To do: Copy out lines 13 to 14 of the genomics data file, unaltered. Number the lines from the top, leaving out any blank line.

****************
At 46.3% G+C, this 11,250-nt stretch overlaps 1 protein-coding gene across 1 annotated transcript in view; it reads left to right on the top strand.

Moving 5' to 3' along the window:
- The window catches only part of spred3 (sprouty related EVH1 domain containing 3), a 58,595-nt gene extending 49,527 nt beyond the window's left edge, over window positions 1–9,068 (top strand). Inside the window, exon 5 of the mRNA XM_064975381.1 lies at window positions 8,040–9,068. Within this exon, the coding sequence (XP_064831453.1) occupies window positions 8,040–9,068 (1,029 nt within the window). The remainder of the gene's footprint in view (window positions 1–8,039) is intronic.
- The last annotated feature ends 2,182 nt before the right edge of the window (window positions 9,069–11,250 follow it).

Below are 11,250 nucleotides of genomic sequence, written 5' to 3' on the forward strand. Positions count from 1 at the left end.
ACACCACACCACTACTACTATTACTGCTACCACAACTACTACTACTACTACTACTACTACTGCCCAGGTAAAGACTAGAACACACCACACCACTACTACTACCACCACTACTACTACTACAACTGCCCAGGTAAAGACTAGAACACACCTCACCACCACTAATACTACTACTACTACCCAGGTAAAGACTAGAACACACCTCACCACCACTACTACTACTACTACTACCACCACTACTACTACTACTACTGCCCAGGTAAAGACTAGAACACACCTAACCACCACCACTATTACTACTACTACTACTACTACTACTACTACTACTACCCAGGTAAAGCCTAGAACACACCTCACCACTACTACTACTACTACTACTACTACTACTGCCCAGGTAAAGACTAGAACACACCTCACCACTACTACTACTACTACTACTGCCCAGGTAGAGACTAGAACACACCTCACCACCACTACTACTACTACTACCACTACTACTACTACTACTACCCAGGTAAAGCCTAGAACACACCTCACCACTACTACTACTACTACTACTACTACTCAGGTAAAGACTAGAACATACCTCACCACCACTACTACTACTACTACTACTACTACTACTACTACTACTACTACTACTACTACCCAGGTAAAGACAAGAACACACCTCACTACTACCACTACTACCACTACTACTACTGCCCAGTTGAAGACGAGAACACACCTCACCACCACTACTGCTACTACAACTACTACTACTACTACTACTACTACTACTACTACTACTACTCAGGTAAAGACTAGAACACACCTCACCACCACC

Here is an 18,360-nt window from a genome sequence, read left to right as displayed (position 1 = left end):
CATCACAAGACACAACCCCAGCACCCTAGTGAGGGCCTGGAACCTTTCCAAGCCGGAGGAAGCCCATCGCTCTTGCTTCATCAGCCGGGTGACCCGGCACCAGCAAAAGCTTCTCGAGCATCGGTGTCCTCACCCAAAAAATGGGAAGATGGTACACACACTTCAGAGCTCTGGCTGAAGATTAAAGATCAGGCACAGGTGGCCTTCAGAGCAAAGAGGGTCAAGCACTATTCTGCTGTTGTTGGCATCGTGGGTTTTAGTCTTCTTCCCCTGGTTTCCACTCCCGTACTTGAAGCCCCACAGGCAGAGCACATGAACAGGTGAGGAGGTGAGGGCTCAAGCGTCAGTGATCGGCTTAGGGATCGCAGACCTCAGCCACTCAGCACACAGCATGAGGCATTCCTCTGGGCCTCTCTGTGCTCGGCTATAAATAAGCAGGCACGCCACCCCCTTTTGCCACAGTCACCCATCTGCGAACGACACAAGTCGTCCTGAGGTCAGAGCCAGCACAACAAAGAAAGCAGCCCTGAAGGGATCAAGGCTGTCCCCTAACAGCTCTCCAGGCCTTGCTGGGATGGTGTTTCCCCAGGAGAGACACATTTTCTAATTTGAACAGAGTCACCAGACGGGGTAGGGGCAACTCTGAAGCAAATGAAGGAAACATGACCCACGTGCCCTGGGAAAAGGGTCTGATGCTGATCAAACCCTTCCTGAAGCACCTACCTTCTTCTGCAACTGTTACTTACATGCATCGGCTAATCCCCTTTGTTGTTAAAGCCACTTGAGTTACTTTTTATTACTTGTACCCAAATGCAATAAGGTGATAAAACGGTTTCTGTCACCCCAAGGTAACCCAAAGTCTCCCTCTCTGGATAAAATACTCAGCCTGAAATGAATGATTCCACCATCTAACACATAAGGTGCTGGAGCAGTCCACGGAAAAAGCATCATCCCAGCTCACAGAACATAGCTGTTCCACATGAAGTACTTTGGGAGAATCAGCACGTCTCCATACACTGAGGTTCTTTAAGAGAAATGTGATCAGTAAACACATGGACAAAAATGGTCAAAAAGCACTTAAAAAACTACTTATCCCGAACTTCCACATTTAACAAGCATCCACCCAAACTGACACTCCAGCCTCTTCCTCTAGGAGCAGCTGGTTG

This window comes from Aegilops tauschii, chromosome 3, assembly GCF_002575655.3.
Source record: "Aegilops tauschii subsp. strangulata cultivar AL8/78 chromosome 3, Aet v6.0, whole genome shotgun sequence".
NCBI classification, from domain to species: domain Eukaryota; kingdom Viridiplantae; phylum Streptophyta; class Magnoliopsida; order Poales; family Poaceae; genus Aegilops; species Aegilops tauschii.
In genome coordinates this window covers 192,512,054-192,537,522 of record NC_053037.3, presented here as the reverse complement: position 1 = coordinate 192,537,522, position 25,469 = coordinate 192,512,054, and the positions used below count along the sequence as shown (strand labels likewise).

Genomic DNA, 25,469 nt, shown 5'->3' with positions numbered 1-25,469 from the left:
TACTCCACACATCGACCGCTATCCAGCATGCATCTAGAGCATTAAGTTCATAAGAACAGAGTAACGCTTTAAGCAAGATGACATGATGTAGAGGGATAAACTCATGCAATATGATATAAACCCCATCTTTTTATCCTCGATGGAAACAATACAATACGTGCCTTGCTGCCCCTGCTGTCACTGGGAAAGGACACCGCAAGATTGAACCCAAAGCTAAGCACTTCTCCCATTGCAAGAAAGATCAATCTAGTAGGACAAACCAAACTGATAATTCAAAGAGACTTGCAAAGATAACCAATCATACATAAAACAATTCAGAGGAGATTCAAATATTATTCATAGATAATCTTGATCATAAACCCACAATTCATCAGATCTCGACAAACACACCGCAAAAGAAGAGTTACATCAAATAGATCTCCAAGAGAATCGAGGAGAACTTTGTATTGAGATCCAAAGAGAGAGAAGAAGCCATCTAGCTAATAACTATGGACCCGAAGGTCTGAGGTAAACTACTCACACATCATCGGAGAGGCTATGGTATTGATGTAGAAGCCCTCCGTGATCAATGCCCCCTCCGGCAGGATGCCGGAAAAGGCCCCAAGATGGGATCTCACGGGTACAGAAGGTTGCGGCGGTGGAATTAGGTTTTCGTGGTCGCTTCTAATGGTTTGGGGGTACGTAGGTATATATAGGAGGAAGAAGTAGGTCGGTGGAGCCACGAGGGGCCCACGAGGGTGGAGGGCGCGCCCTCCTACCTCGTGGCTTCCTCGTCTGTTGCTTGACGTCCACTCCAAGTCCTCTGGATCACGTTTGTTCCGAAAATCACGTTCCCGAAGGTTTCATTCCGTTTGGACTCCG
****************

Genomic DNA, 25,469 nt, shown 5'->3' with positions numbered 1-25,469 from the left:
TACTCCACACATCGACCGCTATCCAGCATGCATCTAGAGCATTAAGTTCATAAGAACAGAGTAACGCTTTAAGCAAGATGACATGATGTAGAGGGATAAACTCATGCAATATGATATAAACCCCATCTTTTTATCCTCGATGGAAACAATACAATACGTGCCTTGCTGCCCCTGCTGTCACTGGGAAAGGACACCGCAAGATTGAACCCAAAGCTAAGCACTTCTCCCATTGCAAGAAAGATCAATCTAGTAGGACAAACCAAACTGATAATTCAAAGAGACTTGCAAAGATAACCAATCATACATAAAACAATTCAGAGGAGATTCAAATATTATTCATAGATAATCTTGATCATAAACCCACAATTCATCAGATCTCGACAAACACACCGCAAAAGAAGAGTTACATCAAATAGATCTCCAAGAGAATCGAGGAGAACTTTGTATTGAGATCCAAAGAGAGAGAAGAAGCCATCTAGCTAATAACTATGGACCCGAAGGTCTGAGGTAAACTACTCACACATCATCGGAGAGGCTATGGTATTGATGTAGAAGCCCTCCGTGATCAATGCCCCCTCCGGCAGGATGCCGGAAAAGGCCCCAAGATGGGATCTCACGGGTACAGAAGGTTGCGGCGGTGGAATTAGGTTTTCGTGGTCGCTTCTAATGGTTTGGGGGTACGTAGGTATATATAGGAGGAAGAAGTAGGTCGGTGGAGCCACGAGGGGCCCACGAGGGTGGAGGGCGCGCCCTCCTACCTCGTGGCTTCCTCGTCTGTTGCTTGACGTCCACTCCAAGTCCTCTGGATCACGTTTGTTCCGAAAATCACGTTCCCGAAGGTTTCATTCCGTTTGGACTCCG